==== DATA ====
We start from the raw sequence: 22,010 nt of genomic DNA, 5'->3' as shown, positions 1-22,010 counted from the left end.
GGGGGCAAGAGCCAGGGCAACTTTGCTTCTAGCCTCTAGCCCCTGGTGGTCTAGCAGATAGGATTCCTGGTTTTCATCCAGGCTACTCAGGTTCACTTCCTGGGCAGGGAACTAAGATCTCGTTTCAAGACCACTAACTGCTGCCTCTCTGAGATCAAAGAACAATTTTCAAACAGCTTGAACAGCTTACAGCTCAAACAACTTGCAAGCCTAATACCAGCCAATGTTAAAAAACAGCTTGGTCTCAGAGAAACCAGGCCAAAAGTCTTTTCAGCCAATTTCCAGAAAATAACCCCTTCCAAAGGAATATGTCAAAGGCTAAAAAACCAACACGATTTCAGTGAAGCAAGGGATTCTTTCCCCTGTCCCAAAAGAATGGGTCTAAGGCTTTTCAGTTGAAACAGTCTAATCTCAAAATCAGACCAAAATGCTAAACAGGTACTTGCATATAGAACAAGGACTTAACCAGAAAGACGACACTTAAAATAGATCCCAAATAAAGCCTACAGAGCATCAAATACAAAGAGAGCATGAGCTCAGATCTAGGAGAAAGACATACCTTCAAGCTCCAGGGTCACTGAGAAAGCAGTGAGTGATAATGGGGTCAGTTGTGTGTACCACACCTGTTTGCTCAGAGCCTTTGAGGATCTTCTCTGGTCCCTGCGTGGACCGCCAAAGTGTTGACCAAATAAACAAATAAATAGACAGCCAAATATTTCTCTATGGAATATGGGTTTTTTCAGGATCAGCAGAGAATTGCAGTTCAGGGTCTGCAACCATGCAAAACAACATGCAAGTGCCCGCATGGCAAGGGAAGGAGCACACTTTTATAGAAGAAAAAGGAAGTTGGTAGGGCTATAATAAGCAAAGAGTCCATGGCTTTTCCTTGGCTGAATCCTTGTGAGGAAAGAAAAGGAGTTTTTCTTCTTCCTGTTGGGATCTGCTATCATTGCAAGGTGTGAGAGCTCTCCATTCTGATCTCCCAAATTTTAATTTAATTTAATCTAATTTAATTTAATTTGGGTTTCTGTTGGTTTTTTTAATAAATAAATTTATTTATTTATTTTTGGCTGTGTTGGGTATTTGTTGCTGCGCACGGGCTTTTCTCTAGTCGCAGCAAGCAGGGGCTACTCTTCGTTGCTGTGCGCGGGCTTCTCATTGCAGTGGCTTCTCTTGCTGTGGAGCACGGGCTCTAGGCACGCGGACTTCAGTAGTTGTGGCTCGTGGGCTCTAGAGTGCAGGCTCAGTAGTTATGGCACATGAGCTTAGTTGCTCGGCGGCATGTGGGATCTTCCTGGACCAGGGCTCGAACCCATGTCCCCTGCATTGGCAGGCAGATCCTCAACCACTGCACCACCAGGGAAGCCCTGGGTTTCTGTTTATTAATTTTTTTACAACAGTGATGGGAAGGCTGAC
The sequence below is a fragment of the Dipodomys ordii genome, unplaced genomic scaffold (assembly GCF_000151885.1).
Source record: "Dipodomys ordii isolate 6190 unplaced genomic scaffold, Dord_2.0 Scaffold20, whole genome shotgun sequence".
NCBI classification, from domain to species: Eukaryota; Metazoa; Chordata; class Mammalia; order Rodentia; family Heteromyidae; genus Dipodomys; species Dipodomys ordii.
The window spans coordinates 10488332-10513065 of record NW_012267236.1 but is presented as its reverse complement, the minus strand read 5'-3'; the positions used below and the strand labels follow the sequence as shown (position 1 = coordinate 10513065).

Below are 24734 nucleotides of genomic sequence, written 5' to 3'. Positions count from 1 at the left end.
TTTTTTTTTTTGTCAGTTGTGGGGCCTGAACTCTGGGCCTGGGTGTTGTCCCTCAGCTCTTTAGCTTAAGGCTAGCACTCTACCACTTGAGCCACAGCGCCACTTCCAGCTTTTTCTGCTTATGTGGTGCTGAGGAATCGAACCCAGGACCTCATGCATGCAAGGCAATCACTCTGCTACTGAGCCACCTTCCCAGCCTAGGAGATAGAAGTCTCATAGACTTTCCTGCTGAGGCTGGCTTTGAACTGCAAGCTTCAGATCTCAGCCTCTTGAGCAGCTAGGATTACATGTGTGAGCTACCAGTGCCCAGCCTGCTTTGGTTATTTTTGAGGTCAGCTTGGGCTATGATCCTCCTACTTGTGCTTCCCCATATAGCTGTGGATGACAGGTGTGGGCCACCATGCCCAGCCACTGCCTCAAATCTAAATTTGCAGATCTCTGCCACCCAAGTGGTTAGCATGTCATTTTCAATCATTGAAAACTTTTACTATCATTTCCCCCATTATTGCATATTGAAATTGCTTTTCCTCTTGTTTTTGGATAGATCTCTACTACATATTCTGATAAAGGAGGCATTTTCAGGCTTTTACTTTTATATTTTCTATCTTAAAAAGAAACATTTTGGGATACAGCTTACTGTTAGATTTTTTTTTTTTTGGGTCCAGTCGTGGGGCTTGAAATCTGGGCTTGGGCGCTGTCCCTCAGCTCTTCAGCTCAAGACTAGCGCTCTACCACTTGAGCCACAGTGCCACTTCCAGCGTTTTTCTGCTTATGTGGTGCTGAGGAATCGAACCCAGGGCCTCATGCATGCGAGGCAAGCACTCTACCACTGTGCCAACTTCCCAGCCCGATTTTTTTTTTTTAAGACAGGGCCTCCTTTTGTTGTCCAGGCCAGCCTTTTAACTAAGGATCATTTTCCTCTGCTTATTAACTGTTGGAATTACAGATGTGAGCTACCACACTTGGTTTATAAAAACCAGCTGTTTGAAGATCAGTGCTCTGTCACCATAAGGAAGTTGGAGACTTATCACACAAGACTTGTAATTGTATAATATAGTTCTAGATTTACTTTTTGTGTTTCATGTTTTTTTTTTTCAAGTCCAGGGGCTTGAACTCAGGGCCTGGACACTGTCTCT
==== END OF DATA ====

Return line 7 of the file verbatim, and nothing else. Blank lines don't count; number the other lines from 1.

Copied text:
Below are 24734 nucleotides of genomic sequence, written 5' to 3'. Positions count from 1 at the left end.